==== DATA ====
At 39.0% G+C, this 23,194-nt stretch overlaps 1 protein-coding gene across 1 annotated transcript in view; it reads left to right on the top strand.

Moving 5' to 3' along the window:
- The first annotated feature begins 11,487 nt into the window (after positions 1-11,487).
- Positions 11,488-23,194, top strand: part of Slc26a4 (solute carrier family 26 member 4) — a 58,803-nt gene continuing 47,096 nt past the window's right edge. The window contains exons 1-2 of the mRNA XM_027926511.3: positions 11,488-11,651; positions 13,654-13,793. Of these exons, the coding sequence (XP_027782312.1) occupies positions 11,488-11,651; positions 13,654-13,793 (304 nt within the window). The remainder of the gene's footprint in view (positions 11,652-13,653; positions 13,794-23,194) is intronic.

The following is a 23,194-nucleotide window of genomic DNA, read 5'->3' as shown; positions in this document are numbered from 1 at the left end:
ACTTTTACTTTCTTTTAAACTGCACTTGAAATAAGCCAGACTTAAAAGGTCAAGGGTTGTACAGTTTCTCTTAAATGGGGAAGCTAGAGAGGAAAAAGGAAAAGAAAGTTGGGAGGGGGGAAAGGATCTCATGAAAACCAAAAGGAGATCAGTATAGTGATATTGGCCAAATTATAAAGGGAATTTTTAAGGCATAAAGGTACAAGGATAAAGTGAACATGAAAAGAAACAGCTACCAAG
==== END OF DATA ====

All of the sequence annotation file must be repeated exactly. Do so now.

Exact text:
At 39.0% G+C, this 23,194-nt stretch overlaps 1 protein-coding gene across 1 annotated transcript in view; it reads left to right on the top strand.

Moving 5' to 3' along the window:
- The first annotated feature begins 11,487 nt into the window (after positions 1-11,487).
- Positions 11,488-23,194, top strand: part of Slc26a4 (solute carrier family 26 member 4) — a 58,803-nt gene continuing 47,096 nt past the window's right edge. The window contains exons 1-2 of the mRNA XM_027926511.3: positions 11,488-11,651; positions 13,654-13,793. Of these exons, the coding sequence (XP_027782312.1) occupies positions 11,488-11,651; positions 13,654-13,793 (304 nt within the window). The remainder of the gene's footprint in view (positions 11,652-13,653; positions 13,794-23,194) is intronic.

The following is a 23,194-nucleotide window of genomic DNA, read 5'->3' as shown; positions in this document are numbered from 1 at the left end:
ACTTTTACTTTCTTTTAAACTGCACTTGAAATAAGCCAGACTTAAAAGGTCAAGGGTTGTACAGTTTCTCTTAAATGGGGAAGCTAGAGAGGAAAAAGGAAAAGAAAGTTGGGAGGGGGGAAAGGATCTCATGAAAACCAAAAGGAGATCAGTATAGTGATATTGGCCAAATTATAAAGGGAATTTTTAAGGCATAAAGGTACAAGGATAAAGTGAACATGAAAAGAAACAGCTACCAAG